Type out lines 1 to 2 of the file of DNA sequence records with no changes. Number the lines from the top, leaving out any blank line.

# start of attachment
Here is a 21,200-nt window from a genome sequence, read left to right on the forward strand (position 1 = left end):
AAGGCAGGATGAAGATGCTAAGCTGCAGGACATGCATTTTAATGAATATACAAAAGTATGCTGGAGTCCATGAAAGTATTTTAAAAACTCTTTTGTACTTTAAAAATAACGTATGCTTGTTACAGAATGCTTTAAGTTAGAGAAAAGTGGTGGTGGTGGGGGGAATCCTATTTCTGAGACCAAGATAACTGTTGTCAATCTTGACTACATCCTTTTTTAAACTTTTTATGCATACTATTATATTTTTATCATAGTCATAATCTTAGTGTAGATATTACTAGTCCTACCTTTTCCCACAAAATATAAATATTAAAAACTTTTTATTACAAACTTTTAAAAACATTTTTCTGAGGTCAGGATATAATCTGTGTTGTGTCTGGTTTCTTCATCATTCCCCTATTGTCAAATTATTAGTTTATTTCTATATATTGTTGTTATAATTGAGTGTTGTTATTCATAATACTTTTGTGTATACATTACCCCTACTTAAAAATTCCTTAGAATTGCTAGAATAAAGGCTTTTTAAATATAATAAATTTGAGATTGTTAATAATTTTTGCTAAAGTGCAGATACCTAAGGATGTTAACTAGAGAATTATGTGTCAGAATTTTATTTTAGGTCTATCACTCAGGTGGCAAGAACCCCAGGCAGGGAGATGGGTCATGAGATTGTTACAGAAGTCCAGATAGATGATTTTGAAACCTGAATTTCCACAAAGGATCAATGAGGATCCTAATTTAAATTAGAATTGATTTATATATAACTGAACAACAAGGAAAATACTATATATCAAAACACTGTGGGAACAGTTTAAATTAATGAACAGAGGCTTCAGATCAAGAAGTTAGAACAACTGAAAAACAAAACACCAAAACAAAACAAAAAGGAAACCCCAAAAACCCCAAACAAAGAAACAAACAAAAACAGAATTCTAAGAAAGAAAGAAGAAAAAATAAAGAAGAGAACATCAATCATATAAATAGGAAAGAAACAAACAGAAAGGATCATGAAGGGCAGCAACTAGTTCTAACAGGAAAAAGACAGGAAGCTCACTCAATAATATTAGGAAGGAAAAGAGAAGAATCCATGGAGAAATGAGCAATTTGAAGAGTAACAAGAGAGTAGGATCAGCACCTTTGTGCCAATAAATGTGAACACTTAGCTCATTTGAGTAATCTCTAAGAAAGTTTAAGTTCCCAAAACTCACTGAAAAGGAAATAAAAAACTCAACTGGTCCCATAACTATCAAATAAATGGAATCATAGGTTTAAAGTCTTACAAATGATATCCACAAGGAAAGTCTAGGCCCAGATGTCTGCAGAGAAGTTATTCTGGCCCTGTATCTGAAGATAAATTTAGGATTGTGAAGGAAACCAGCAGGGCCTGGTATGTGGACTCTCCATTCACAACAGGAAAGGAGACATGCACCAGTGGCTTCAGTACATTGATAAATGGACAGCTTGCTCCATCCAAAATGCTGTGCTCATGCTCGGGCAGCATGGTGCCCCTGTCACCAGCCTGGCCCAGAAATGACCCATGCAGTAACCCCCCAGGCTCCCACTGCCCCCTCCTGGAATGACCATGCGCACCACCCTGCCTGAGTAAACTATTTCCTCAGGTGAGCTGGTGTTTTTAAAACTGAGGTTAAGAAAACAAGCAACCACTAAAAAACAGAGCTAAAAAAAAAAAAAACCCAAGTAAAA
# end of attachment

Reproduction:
Here is a 21,200-nt window from a genome sequence, read left to right on the forward strand (position 1 = left end):
AAGGCAGGATGAAGATGCTAAGCTGCAGGACATGCATTTTAATGAATATACAAAAGTATGCTGGAGTCCATGAAAGTATTTTAAAAACTCTTTTGTACTTTAAAAATAACGTATGCTTGTTACAGAATGCTTTAAGTTAGAGAAAAGTGGTGGTGGTGGGGGGAATCCTATTTCTGAGACCAAGATAACTGTTGTCAATCTTGACTACATCCTTTTTTAAACTTTTTATGCATACTATTATATTTTTATCATAGTCATAATCTTAGTGTAGATATTACTAGTCCTACCTTTTCCCACAAAATATAAATATTAAAAACTTTTTATTACAAACTTTTAAAAACATTTTTCTGAGGTCAGGATATAATCTGTGTTGTGTCTGGTTTCTTCATCATTCCCCTATTGTCAAATTATTAGTTTATTTCTATATATTGTTGTTATAATTGAGTGTTGTTATTCATAATACTTTTGTGTATACATTACCCCTACTTAAAAATTCCTTAGAATTGCTAGAATAAAGGCTTTTTAAATATAATAAATTTGAGATTGTTAATAATTTTTGCTAAAGTGCAGATACCTAAGGATGTTAACTAGAGAATTATGTGTCAGAATTTTATTTTAGGTCTATCACTCAGGTGGCAAGAACCCCAGGCAGGGAGATGGGTCATGAGATTGTTACAGAAGTCCAGATAGATGATTTTGAAACCTGAATTTCCACAAAGGATCAATGAGGATCCTAATTTAAATTAGAATTGATTTATATATAACTGAACAACAAGGAAAATACTATATATCAAAACACTGTGGGAACAGTTTAAATTAATGAACAGAGGCTTCAGATCAAGAAGTTAGAACAACTGAAAAACAAAACACCAAAACAAAACAAAAAGGAAACCCCAAAAACCCCAAACAAAGAAACAAACAAAAACAGAATTCTAAGAAAGAAAGAAGAAAAAATAAAGAAGAGAACATCAATCATATAAATAGGAAAGAAACAAACAGAAAGGATCATGAAGGGCAGCAACTAGTTCTAACAGGAAAAAGACAGGAAGCTCACTCAATAATATTAGGAAGGAAAAGAGAAGAATCCATGGAGAAATGAGCAATTTGAAGAGTAACAAGAGAGTAGGATCAGCACCTTTGTGCCAATAAATGTGAACACTTAGCTCATTTGAGTAATCTCTAAGAAAGTTTAAGTTCCCAAAACTCACTGAAAAGGAAATAAAAAACTCAACTGGTCCCATAACTATCAAATAAATGGAATCATAGGTTTAAAGTCTTACAAATGATATCCACAAGGAAAGTCTAGGCCCAGATGTCTGCAGAGAAGTTATTCTGGCCCTGTATCTGAAGATAAATTTAGGATTGTGAAGGAAACCAGCAGGGCCTGGTATGTGGACTCTCCATTCACAACAGGAAAGGAGACATGCACCAGTGGCTTCAGTACATTGATAAATGGACAGCTTGCTCCATCCAAAATGCTGTGCTCATGCTCGGGCAGCATGGTGCCCCTGTCACCAGCCTGGCCCAGAAATGACCCATGCAGTAACCCCCCAGGCTCCCACTGCCCCCTCCTGGAATGACCATGCGCACCACCCTGCCTGAGTAAACTATTTCCTCAGGTGAGCTGGTGTTTTTAAAACTGAGGTTAAGAAAACAAGCAACCACTAAAAAACAGAGCTAAAAAAAAAAAAAACCCAAGTAAAA